As Salarywoman notes this comes at a time cost of arranging and meeting the repair people. As a homeowner you have the opportunity to shop around for a better deal. Most (not all : sit down there !) HOAs are not very price sensitive. They will hire the top end professionals with the crisp uniforms for the advantage of simplicity and reliability. This makes the job of the building manager easier but they do not necessarily get better value.
    And of course homeowners have the opportunity for DIY maintenance which is really cheap for those with the right aptitude and skills. For example I’ve repaired dozens of plumbing problems over the years that only took one to ten minutes of work; less time that it would have taken to even phone a plumber. Do HOAs even cover interior plumbing problems ?
    The maintenance costs on my modest house seem to average about $100-150 per month for everything, even the stuff that HOAs do not cover. This includes some capital expenses like a new roof and exterior painting.
    This is a different strokes for different folks situation. Condos/HOAs are fitting for those who want simplicity and don’t want to get involved in any aspect of maintenance. Many will find a $500 a great deal for not having to worry about the mechanical stuff.
    By the way there are companies who you can outsource to completely manage maintenance of SFHs giving the care free advantage of a condo’s HOA with the advantages of a SFH.

  45. 47B is asking 8mil
    The prices in T2 are NOT lower than T1’s.
    There is a 1 bedroom for 530k but its on the lowest floor and the SF is smaller than the 1 bedrooms in T1.
    Not all units in T2 are better than the comparable units in T1. The stacks facing the embarcadero in T1 are nice because they have unobstructed views but anything else is not more favorable. anything facing south is closer to the freeway, thus the view is the same ( minus more city view that T1 gets) and there is more noise. Anything facing the city is blocked by T1, therefore, overall pricing will differ depending on the views. I was looking to buy a unit in T2 but was dissappointed that they weren’t THAT much better than T1.
    the rounded 2 bedrooms differ: 1) the cabinet is not a glossy creme color ( unless you are in the top units) and the hallway between the kitchen wall and bedroom is narrower. This is so they can create more kitchen counter space and push the island out more to save room for the dining table.

  46. A typical corner 2 bedrooms is 1316 sq. ft. Yet, the kitchen is in the living room. You can barely fit a couch, two small armchairs and a dining table for four in that living room, the guest bath does not even have a tub, the second bedroom has a small closet, and the bedrooms aren’t unusually large. I guess a significant percent of the square footage is walls, columns and shafts.

  47. The maintenance costs on my modest house seem to average about $100-150 per month for everything, even the stuff that HOAs do not cover. This includes some capital expenses like a new roof and exterior painting.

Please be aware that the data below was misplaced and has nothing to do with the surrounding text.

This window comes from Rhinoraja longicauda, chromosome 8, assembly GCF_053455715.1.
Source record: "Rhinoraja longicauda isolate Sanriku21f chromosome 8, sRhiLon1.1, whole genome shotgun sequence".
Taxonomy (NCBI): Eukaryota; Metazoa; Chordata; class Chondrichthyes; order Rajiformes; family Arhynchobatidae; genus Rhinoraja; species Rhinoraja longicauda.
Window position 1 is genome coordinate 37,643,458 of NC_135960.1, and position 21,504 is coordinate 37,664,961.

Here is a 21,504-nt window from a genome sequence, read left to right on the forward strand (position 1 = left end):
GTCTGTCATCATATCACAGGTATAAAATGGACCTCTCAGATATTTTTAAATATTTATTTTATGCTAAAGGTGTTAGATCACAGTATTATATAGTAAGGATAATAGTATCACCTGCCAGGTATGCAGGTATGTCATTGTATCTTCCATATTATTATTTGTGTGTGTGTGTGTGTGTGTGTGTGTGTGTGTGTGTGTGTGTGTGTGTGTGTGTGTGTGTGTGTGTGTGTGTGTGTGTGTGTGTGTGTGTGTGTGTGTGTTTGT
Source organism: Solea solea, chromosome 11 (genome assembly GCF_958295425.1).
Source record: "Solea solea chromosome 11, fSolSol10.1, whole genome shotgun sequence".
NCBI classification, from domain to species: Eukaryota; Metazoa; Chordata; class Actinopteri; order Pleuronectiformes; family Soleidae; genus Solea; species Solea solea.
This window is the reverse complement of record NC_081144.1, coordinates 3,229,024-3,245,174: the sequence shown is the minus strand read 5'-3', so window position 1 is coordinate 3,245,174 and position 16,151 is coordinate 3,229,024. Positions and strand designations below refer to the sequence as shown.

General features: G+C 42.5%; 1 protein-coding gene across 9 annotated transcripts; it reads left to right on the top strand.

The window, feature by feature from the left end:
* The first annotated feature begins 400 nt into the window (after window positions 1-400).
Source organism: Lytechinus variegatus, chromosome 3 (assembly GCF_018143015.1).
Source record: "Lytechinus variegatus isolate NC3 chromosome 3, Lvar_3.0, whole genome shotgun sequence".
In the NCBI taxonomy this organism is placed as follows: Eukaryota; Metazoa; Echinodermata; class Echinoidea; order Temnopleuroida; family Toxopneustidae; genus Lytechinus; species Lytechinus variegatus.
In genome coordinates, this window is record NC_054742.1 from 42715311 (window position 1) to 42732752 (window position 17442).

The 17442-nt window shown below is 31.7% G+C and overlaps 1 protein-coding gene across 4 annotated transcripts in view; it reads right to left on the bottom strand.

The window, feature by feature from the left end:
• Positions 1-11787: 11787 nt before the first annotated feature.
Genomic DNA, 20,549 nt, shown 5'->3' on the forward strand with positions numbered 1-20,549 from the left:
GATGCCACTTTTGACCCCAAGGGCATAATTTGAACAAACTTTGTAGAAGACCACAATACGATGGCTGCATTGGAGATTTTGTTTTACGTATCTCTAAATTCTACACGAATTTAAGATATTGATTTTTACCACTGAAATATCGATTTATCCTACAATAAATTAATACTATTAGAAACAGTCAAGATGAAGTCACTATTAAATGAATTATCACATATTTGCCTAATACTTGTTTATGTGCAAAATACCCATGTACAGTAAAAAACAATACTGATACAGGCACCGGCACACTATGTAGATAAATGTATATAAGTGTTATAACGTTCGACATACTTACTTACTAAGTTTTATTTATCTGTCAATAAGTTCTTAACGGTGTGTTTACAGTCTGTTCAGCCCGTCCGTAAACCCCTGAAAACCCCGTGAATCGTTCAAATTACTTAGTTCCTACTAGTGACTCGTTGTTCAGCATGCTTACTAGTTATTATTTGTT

Are you serious? I wish mine was even double that. Do you do your own exterior painting? How much is this, about $5k every ten years? And a new $10k roof every 20 years adds up to $80/mo just in roofing and painting.
    We just had to have the main plumbing lines redone, as they were originally clay and had disintegrated over the years. This required digging up some of the old concrete pad, to get to the sewer lines, and then pouring concrete. This was another $17k and was only that cheap because we found a plumber willing to work in our tight crawl space. Most of them wanted to tear holes in the floor of the bottom unit, which would have cost more to repair. Perhaps you will get lucky and not have one of these big jobs, but I think about 0.5% of the market value of your home per year in maintenance is probably about right, at least for these older homes.

  48. Actually, it’s because a coop pays its taxes as part of the fee.
    You don’t own property but shares in a company. So you “communally” pay all 1) taxes 2) utilities.
    Those are included in the fees.

  49. NoeValleyJim – I think that the reason my costs are lower is that I do my own landscape maintenance. So I guess the DIY factor is tainting my numbers. To hire a gardener, add $150/month. So that puts my costs in $250-300 range.
    The other factor not considered is that I did not account for a reserve for capital projects. I do have a reserve (the future down payment, natch !) but did not amortize any of that into my estimate. A real HOA would want to be prudent and bill slightly higher than the real costs to maintain a war chest.
    But so far my capital projects excluding remodels haven’t been too bad :
    o $10500 for a new roof
    o $4200 for exterior paint
    o $950 to replace a water main
    o $400 for termite extermination
    That’s over a period of about 14 years. Costs for those big items comes to less than $100/mo. The roof should last at least 30 years and I can get 10 years out of a paint job by touching up the south and west faces at about the 6 year mark.
    I think that your property is a two unit building and that might cause your costs to be greater.